PBS Hypes Class Warfare Through Story on ‘Google Buses’

Leave it to PBS to take a local controversy and turn it into a symbol of the class war that is supposedly plaguing this country. On Tuesday’s NewsHour, the taxpayer-subsidized network raised a stink over so-called Google buses that carry San Francisco residents to their jobs at high-tech companies 30 or 40 miles south of the city.

Anchor Judy Woodruff drew the battle lines as she introduced the story:

 

The national battle over inequality, the rich vs. the rest of the population, has taken a curious turn in the San Francisco Bay Area, where buses carrying high-tech workers have become a symbol of the divide.
 

So we’ve reached the point where PBS is openly pushing a national class war between the “rich” and everybody else, even when said "rich" are taking a politically-correct form of transportation -- a bus -- over electing to drive their own vehicles to work every day.

PBS special correspondent Spencer Michels narrated the package and began by describing the “dozens of big, sleek buses” that roll through San Francisco every weekday morning, using city bus stops to pick up the tech workers. But bus stop congestion was not the main problem. Michels soon arrived at the real issue:
 

[Critics] say the buses are symbols of the disparity in wealth between the new tech workers and the longtime working-class residents of neighborhoods like the Mission [District].
 

There you go. Critics are attacking “symbols” of income inequality, and PBS is only too happy to give them a platform. The story featured one critic, writer Rebecca Solnit, complaining of the Google buses, “They’re unmarked, and with tinted windows, so you don’t know who’s inside. They’re like a cross between a limousine and an armored personnel carrier, cruising around the central city.”

It’s important to note that these tech workers in question are not exactly part of “the 1 percent” that we always hear about. According to a recent survey, the average salary of a technology professional in the Silicon Valley area was $108,603. They are certainly wealthier than the working classes of San Francisco, but they are a long way from the wealthiest members of society.

The whole idea of protesting a shuttle bus because its passengers happen to earn a higher-than-average income seems silly. PBS should not have dignified this protest movement with a story on their nightly news broadcast.

Below is a partial transcript of the story:


JUDY WOODRUFF: The national battle over inequality, the rich vs. the rest of the population, has taken a curious turn in the San Francisco Bay Area, where buses carrying high-tech workers have become a symbol of the divide.

NewsHour special correspondent Spencer Michels has our story.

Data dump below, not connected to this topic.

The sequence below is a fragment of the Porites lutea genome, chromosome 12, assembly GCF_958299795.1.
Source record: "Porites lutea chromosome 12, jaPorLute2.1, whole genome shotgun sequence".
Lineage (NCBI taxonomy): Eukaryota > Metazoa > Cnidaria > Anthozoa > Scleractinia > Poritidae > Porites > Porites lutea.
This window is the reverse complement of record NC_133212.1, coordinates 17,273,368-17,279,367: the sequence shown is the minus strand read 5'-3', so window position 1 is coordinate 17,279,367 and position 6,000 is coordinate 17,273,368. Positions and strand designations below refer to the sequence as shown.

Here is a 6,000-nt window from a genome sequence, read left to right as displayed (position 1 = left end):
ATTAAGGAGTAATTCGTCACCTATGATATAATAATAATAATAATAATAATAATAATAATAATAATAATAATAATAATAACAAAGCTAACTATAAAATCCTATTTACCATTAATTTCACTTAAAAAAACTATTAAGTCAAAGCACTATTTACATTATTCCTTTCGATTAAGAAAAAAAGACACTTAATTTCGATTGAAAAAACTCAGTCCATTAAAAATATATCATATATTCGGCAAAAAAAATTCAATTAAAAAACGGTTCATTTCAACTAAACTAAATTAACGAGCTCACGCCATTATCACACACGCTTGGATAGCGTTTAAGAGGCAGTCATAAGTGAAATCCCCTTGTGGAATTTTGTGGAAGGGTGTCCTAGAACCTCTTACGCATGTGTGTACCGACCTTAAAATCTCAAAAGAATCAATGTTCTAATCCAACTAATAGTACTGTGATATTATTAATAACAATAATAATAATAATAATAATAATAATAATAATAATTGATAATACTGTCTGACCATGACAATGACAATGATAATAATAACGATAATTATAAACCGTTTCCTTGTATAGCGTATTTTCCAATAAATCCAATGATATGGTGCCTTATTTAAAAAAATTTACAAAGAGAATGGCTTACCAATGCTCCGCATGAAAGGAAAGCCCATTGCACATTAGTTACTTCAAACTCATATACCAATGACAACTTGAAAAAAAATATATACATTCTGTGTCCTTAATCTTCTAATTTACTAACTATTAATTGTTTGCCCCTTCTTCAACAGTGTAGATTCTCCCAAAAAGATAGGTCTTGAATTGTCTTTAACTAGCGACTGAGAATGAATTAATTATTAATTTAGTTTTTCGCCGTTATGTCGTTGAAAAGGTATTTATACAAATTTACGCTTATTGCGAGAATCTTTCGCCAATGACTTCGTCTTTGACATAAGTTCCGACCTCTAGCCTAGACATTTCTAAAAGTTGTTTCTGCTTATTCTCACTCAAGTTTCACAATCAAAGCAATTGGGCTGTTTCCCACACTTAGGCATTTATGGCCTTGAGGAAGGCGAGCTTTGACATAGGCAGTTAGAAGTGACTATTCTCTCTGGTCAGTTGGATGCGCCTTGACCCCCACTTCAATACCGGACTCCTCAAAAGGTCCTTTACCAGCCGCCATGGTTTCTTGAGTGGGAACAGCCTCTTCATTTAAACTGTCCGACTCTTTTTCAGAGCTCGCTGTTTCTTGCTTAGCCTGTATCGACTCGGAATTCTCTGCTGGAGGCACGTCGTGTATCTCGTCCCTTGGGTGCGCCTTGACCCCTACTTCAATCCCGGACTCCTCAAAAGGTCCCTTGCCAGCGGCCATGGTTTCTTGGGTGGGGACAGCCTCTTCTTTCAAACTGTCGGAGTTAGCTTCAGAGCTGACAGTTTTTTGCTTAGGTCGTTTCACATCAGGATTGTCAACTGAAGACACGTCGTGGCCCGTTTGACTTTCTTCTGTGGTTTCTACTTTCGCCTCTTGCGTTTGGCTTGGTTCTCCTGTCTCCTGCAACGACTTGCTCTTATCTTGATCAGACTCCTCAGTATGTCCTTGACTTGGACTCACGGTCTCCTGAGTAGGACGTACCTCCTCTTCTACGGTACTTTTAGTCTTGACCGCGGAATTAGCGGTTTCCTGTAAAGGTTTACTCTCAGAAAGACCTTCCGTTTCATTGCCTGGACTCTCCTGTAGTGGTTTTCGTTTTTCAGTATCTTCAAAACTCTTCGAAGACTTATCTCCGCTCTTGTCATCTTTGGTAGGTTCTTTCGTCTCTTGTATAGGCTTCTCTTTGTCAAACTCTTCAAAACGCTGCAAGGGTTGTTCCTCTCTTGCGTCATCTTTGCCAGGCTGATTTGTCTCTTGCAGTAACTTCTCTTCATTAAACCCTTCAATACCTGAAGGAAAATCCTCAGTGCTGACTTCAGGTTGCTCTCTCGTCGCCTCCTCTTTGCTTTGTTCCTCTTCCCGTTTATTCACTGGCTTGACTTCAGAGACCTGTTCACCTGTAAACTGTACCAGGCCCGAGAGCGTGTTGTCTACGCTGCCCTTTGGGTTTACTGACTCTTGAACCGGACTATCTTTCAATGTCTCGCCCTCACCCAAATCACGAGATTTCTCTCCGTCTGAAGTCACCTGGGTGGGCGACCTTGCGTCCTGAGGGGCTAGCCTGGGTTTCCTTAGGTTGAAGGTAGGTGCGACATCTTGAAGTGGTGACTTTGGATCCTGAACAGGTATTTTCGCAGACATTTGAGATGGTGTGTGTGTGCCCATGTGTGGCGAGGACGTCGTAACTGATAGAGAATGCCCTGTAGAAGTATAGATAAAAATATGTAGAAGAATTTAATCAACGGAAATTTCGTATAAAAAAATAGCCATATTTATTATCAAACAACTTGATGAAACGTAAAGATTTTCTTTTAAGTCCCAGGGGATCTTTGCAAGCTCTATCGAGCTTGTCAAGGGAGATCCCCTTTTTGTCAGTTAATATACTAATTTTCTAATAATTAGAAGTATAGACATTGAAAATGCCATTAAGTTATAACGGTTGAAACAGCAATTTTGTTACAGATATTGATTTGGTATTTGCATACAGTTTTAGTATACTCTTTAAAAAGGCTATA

SPENCER MICHELS: Every weekday morning, between 7:30 and 10:00, dozens of big, sleek buses roll down Valencia Street in the heart of San Francisco’s traditionally Latino Mission District and other city thoroughfares.

Using bus stops created for city buses, the private coaches pick up a cargo of workers who for the most part have moved into the city and work 30 or 40 miles south of it at places like Google, Facebook, Apple, eBay and Yahoo! The free buses, generally referred to as Google Buses, are one of the perks for high-tech workers in high demand in Silicon Valley.

When they began rolling six or seven years ago, they were generally praised as an alternative to crowded highways and carbon emissions from cars. But that’s not the issue, says writer Rebecca Solnit, one of the first to charge that the buses were more than a way to get to work.

REBECCA SOLNIT, Writer: They’re unmarked, and with tinted windows, so you don’t know who’s inside. They’re like a cross between a limousine and an armored personnel carrier, cruising around the central city.

SPENCER MICHELS: Critics say the buses are clogging city bus stops. And while the tech companies have recently agreed to pay the city a dollar per bus per stop for their use, the critics say it isn’t enough to make up for the congestion they cause. So feelings are raw.



The buses have sparked a nasty debate that has found its way onto YouTube, with the satirical “Google Bus Song.”

(SINGING)

SPENCER MICHELS: Solnit and others say the buses are symbols of the disparity in wealth between the new tech workers and the longtime working-class residents of neighborhoods like the Mission. And, she adds, the influx of techies is gentrifying the city.

REBECCA SOLNIT: Joe Google moves into the apartment from which Jose auto mechanic has been evicted, Jose auto mechanic is now going to move to Vallejo, and have a hellacious commute to the auto body shop in San Francisco. And no luxury bus with tinted windows and Wi-Fi on board is going to pull up at his new home in Vallejo to bring him to the office.

So, what you’re really doing is displacing the more vulnerable people.
 

Paul Bremmer
Paul Bremmer is a Media Research Center News Analysis Division intern.